City Sign: Tega Cay Elementary (Fort Mill School District) Walk/Bike to School Day

What else do we do to engage school districts?

We share what we learn from one school district with the others. For example, we shared Clover School District food waste reduction program information with the Fort Mill School District. We then helped with its grant application to launch its own program. Further, we leveraged the person that the Fort Mill School District hired with that grant funding to support the successful growth of the Healthy Together 5-2-1-0 initiative in all of the District’s elementary schools. Overall, we try to keep the ideas coming and conversation open. And we leverage our relationships. We aim to be responsive and helpful – and targeted, especially since schools are busy! Many ESMMYC members are parents ourselves and involved in our children’s schools and districts. And we all know how important it is to work together to raise healthy children and teach them a healthy lifestyle for the long term.

And why is engaging school districts so important?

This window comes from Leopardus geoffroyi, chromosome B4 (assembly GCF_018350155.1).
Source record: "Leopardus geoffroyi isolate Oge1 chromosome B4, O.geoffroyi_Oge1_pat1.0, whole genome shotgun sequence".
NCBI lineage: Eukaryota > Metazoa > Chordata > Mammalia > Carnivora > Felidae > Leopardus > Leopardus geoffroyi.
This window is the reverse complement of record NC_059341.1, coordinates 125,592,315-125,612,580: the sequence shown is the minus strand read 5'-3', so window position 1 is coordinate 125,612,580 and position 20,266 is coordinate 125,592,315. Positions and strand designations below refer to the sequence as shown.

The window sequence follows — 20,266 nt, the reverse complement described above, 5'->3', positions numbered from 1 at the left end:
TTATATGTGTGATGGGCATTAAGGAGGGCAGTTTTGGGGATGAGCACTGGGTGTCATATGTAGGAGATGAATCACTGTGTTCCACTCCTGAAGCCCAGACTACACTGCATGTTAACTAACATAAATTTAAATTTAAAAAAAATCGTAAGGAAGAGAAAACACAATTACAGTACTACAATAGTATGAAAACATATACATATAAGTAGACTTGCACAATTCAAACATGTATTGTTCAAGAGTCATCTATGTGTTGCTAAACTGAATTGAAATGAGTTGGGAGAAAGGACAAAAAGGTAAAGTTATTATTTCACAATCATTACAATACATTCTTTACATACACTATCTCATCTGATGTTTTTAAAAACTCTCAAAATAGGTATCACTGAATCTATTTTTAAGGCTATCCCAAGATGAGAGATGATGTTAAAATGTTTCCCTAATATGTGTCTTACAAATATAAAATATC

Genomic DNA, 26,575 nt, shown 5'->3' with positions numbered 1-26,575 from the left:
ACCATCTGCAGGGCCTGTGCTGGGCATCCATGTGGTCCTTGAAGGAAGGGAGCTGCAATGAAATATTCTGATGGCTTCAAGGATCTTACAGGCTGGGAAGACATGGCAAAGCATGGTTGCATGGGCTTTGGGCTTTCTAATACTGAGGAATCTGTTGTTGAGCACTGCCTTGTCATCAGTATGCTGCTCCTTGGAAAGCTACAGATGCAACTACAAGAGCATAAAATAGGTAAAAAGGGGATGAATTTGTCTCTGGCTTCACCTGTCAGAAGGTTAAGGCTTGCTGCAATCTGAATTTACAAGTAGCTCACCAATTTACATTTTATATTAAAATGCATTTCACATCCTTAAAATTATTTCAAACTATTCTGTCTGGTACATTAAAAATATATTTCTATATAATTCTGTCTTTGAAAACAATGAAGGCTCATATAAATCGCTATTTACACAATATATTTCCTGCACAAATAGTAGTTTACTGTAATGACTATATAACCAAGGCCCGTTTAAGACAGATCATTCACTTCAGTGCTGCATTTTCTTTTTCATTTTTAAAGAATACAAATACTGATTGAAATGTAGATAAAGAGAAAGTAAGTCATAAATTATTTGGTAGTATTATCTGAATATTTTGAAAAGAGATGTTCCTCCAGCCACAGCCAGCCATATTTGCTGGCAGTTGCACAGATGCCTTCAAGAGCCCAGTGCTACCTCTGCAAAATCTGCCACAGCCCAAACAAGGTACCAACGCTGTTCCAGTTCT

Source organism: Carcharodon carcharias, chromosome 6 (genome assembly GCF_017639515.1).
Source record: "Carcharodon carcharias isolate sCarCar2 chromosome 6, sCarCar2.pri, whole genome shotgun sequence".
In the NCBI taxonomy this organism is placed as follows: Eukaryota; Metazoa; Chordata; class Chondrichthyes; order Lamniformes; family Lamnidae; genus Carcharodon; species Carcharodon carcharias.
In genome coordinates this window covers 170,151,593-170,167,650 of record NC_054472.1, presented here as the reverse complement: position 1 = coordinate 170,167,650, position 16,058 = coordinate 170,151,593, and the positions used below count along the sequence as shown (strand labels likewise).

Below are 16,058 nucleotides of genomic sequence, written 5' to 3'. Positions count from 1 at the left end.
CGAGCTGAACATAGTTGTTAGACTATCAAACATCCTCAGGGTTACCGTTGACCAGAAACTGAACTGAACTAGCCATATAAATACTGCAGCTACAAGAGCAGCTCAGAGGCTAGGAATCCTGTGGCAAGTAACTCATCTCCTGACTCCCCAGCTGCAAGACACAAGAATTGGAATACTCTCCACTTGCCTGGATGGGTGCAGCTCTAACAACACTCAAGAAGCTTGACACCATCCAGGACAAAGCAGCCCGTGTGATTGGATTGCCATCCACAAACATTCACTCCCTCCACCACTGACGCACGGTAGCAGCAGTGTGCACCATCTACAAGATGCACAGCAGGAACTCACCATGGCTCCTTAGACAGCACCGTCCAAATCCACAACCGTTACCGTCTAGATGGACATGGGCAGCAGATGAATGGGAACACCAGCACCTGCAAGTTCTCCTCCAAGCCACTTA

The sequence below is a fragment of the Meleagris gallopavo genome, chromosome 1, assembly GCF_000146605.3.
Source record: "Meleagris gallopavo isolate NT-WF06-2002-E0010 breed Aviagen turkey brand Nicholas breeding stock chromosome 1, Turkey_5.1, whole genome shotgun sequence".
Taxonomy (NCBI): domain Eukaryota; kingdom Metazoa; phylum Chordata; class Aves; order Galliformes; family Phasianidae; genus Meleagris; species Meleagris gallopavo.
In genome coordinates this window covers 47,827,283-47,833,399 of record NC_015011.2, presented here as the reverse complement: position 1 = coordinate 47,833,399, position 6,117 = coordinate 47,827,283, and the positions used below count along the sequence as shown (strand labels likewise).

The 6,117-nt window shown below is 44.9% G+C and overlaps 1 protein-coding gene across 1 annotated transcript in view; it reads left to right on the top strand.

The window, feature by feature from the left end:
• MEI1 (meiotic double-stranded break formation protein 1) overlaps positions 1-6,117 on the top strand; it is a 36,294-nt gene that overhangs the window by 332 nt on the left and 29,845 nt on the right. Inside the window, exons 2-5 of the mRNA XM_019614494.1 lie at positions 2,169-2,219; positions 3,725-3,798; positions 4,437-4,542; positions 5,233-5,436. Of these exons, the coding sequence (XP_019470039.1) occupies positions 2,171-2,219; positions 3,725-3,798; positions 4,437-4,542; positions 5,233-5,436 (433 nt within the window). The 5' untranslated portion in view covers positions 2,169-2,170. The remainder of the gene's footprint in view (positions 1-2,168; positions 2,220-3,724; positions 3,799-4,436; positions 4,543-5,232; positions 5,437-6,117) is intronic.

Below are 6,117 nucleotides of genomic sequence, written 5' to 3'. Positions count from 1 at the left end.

I say this is “important” because children spend over a third of their waking hours at school. Teachers, administrators, staff, bus drivers, and PTA/PTO volunteers are role models to our kids and influence their behaviors. They can choose to give gummy worms daily to reward kindergartners who are standing quietly in line; candy on Fridays to students who were well behaved on the bus that week; sweet treats as fundraisers; and free ice cream celebrations quarterly for students who complete their math sheets; and encourage cupcakes in the classroom to celebrate birthdays. They can decide to take away recess or assign walking laps as a punishment. All without parental input.

In fact, the above examples led me to the ESMMYC advocacy committee in 2014. A school district employee, then also ESMMYC chair, suggested that I would benefit from working with others to effect healthy change in the schools and our community.

Everyone wants to help children lead healthy lifestyles. Healthier kids feel better and do better in school. But many people just need a better understanding of how to support this. They don’t see that individual actions of the kids’ many role models add up.